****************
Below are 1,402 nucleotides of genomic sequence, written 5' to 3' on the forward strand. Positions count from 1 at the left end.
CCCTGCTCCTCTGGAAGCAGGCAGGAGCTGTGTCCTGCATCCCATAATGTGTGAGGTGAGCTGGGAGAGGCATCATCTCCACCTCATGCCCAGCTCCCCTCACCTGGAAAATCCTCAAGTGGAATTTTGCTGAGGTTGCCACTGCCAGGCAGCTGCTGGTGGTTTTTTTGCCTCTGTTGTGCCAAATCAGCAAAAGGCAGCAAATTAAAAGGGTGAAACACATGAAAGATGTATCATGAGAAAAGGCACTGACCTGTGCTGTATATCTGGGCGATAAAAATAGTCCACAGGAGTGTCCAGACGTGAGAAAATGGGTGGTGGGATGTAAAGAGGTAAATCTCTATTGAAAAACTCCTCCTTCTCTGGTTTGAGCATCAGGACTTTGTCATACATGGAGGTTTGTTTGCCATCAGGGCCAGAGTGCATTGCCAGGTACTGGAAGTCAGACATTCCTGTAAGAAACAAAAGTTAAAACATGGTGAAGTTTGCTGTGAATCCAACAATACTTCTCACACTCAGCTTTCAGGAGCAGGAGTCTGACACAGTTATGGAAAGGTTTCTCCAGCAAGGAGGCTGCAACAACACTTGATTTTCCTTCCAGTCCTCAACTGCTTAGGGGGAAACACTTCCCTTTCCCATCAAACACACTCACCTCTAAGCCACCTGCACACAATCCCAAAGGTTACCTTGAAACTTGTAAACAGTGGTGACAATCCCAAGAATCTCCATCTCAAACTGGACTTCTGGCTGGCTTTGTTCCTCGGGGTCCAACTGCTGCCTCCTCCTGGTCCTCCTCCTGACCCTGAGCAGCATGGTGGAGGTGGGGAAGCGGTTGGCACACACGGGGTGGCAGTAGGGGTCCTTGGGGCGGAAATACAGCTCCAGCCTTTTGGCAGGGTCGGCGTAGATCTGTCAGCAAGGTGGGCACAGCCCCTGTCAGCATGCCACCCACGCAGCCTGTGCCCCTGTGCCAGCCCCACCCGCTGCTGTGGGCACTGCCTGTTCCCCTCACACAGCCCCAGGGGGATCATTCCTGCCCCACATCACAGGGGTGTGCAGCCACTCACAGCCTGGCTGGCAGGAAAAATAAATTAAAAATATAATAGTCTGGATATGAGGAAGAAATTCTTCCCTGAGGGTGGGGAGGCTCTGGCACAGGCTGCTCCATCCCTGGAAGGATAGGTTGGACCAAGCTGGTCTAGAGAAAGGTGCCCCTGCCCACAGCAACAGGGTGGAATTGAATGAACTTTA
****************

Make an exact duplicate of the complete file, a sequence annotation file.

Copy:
Below are 1,402 nucleotides of genomic sequence, written 5' to 3' on the forward strand. Positions count from 1 at the left end.
CCCTGCTCCTCTGGAAGCAGGCAGGAGCTGTGTCCTGCATCCCATAATGTGTGAGGTGAGCTGGGAGAGGCATCATCTCCACCTCATGCCCAGCTCCCCTCACCTGGAAAATCCTCAAGTGGAATTTTGCTGAGGTTGCCACTGCCAGGCAGCTGCTGGTGGTTTTTTTGCCTCTGTTGTGCCAAATCAGCAAAAGGCAGCAAATTAAAAGGGTGAAACACATGAAAGATGTATCATGAGAAAAGGCACTGACCTGTGCTGTATATCTGGGCGATAAAAATAGTCCACAGGAGTGTCCAGACGTGAGAAAATGGGTGGTGGGATGTAAAGAGGTAAATCTCTATTGAAAAACTCCTCCTTCTCTGGTTTGAGCATCAGGACTTTGTCATACATGGAGGTTTGTTTGCCATCAGGGCCAGAGTGCATTGCCAGGTACTGGAAGTCAGACATTCCTGTAAGAAACAAAAGTTAAAACATGGTGAAGTTTGCTGTGAATCCAACAATACTTCTCACACTCAGCTTTCAGGAGCAGGAGTCTGACACAGTTATGGAAAGGTTTCTCCAGCAAGGAGGCTGCAACAACACTTGATTTTCCTTCCAGTCCTCAACTGCTTAGGGGGAAACACTTCCCTTTCCCATCAAACACACTCACCTCTAAGCCACCTGCACACAATCCCAAAGGTTACCTTGAAACTTGTAAACAGTGGTGACAATCCCAAGAATCTCCATCTCAAACTGGACTTCTGGCTGGCTTTGTTCCTCGGGGTCCAACTGCTGCCTCCTCCTGGTCCTCCTCCTGACCCTGAGCAGCATGGTGGAGGTGGGGAAGCGGTTGGCACACACGGGGTGGCAGTAGGGGTCCTTGGGGCGGAAATACAGCTCCAGCCTTTTGGCAGGGTCGGCGTAGATCTGTCAGCAAGGTGGGCACAGCCCCTGTCAGCATGCCACCCACGCAGCCTGTGCCCCTGTGCCAGCCCCACCCGCTGCTGTGGGCACTGCCTGTTCCCCTCACACAGCCCCAGGGGGATCATTCCTGCCCCACATCACAGGGGTGTGCAGCCACTCACAGCCTGGCTGGCAGGAAAAATAAATTAAAAATATAATAGTCTGGATATGAGGAAGAAATTCTTCCCTGAGGGTGGGGAGGCTCTGGCACAGGCTGCTCCATCCCTGGAAGGATAGGTTGGACCAAGCTGGTCTAGAGAAAGGTGCCCCTGCCCACAGCAACAGGGTGGAATTGAATGAACTTTA